Anyway, MTV is not about the music, and never was. It's about demographic reach. Judy McGrath and Tom Freston know that, which is why when they do public issue programming or invite a candidate to speak, they're taken seriously. The music is just filler. The question is, did making the music filler destroy pop? Did it create Britney and Shakira and boy bands and all the rest of the horror stories that blew across the stage of Radio City last night like fall leaves? And the answer is, probably not. Great moments, like Bruce Springsteen and James Brown, are there for balance.
Michael Jackson's annual weird visit to the show was compounded by him not really receiving an award -- it was more of a birthday salute. (Who really knows what it was -- but Lisa Marie Presley was there, newly married, just to add to the surreal quality.) Still he thanked Elizabeth Taylor, his managers Trudy Green and Howard Kaufman, attorney John Branca and his old friend and sort-of manager John McClain ("the genius of John McClain," he said). He said, "I want to thank my mother, Katherine and Joe," which was Freudian, and left out his siblings. He did not mention former business manager Myung Ho Lee, who is suing Jackson for breach of contract and $12 million. A hearing in the case takes place this morning in Los Angeles Superior Court. Jackson will probably not appear, although he split from Radio City right after his appearance.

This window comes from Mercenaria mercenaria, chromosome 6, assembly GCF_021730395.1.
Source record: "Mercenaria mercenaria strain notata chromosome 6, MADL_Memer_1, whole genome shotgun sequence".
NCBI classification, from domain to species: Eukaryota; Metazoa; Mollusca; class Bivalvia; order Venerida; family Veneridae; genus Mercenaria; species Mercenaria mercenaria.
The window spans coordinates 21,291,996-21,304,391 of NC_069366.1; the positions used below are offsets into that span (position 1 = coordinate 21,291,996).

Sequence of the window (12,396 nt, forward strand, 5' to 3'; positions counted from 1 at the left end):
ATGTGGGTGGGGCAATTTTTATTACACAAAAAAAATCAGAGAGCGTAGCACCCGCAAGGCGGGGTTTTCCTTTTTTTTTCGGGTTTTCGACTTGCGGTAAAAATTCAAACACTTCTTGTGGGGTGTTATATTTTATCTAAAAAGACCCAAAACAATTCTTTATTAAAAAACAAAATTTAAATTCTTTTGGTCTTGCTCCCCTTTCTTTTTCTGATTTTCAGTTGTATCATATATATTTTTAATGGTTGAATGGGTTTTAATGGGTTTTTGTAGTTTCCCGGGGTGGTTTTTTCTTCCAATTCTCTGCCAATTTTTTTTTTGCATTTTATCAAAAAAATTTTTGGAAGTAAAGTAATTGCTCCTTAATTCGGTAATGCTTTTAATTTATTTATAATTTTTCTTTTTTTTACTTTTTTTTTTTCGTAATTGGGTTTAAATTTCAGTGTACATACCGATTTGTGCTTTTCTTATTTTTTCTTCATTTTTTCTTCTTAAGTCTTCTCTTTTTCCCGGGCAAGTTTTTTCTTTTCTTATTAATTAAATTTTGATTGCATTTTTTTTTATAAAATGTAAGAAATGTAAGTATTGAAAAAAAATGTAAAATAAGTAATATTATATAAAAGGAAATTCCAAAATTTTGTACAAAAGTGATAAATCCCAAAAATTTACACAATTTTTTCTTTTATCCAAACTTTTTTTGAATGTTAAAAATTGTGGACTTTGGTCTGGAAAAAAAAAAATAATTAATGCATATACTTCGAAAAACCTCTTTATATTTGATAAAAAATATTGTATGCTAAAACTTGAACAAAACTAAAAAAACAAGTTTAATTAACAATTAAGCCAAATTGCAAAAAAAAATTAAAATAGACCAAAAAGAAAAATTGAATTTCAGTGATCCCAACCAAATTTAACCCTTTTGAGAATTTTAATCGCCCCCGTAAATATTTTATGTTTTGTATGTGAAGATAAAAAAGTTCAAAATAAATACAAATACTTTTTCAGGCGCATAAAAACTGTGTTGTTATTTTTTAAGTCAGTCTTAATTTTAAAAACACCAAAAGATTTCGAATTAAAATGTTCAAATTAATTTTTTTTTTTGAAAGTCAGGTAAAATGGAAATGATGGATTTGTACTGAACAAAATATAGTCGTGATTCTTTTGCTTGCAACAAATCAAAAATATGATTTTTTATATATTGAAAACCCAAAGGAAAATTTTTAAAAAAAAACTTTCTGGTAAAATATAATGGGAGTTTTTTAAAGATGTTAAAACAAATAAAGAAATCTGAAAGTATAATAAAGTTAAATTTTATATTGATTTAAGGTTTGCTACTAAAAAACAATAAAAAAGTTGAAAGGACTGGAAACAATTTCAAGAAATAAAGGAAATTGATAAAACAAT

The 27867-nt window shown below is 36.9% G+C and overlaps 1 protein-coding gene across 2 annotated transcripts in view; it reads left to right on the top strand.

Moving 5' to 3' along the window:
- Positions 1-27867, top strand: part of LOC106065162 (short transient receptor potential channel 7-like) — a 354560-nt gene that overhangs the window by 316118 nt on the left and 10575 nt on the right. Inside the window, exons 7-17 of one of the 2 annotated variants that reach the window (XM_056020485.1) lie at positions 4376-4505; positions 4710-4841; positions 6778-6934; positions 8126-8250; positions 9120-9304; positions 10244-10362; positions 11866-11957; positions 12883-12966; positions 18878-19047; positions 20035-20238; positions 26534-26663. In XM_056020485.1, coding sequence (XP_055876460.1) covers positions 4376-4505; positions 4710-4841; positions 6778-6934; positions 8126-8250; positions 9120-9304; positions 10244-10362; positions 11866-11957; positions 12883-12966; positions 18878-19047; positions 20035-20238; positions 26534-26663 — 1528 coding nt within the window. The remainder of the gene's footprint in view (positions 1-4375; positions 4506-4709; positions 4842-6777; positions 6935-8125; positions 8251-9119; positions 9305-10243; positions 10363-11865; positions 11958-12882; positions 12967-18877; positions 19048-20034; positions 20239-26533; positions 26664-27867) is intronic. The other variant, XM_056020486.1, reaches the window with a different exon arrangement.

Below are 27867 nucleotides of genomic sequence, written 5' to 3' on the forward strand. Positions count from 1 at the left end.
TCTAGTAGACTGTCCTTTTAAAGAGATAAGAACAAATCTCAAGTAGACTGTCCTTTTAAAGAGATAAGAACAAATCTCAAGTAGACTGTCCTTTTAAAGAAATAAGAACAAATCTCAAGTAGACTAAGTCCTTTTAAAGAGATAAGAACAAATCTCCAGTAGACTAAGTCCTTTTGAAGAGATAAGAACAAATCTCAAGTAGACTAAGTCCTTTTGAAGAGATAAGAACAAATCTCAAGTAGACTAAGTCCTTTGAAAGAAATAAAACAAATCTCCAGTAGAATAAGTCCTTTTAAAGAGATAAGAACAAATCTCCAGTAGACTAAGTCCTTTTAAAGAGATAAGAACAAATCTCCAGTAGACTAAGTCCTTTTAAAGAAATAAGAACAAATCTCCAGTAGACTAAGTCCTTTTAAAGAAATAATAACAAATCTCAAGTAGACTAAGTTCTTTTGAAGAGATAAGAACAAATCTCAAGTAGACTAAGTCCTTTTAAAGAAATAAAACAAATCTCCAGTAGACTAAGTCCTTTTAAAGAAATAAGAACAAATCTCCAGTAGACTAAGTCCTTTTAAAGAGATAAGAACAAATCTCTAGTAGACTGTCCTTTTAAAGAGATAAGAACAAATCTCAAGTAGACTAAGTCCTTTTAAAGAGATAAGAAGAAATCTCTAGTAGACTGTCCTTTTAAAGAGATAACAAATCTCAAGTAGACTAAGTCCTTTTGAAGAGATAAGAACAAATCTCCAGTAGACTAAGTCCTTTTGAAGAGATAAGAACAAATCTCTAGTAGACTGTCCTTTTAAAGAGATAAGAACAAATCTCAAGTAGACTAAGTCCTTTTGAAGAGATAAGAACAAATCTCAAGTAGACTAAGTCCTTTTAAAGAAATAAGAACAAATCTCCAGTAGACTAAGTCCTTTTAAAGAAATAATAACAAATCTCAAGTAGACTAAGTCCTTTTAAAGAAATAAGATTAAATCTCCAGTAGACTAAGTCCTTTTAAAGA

Milling around Radio City while the bands played on: Donna Hanover with her daughter Caroline. I don't know what she thought of the ovation for her ex-husband Rudy Giuliani, but Donna couldn't have been sweeter down in the Green Room and looked great besides ... twitty Hilton sisters Paris and Nikki, wearing mascara purchased in bulk, along with Paris's MTV boyfriend, Brian ... The great Caroline Rhea, who's starting her talk show on Monday with a taped Labor Day episode. On Tuesday, Matthew Perry does her first live show. Don't miss it ... Denise Rich, who called me out on last Friday's column about her charity, but was charming as ever ... David Alan Grier, on his cell phone ... and Joey Fatone of 'N Sync taking compliments for his performance in Rent -- which, by the way, he must have missed last night.
I'm writing this column at 3 a.m., and I can tell you there are still several hundred people dancing away at the Cipriani on East 42nd St., all listening to P. Diddy/Puff Daddy/Sean Combs' exhortations over rap, disco and R&B. It was billed as Combs' Greatest Party Ever and it no doubt was.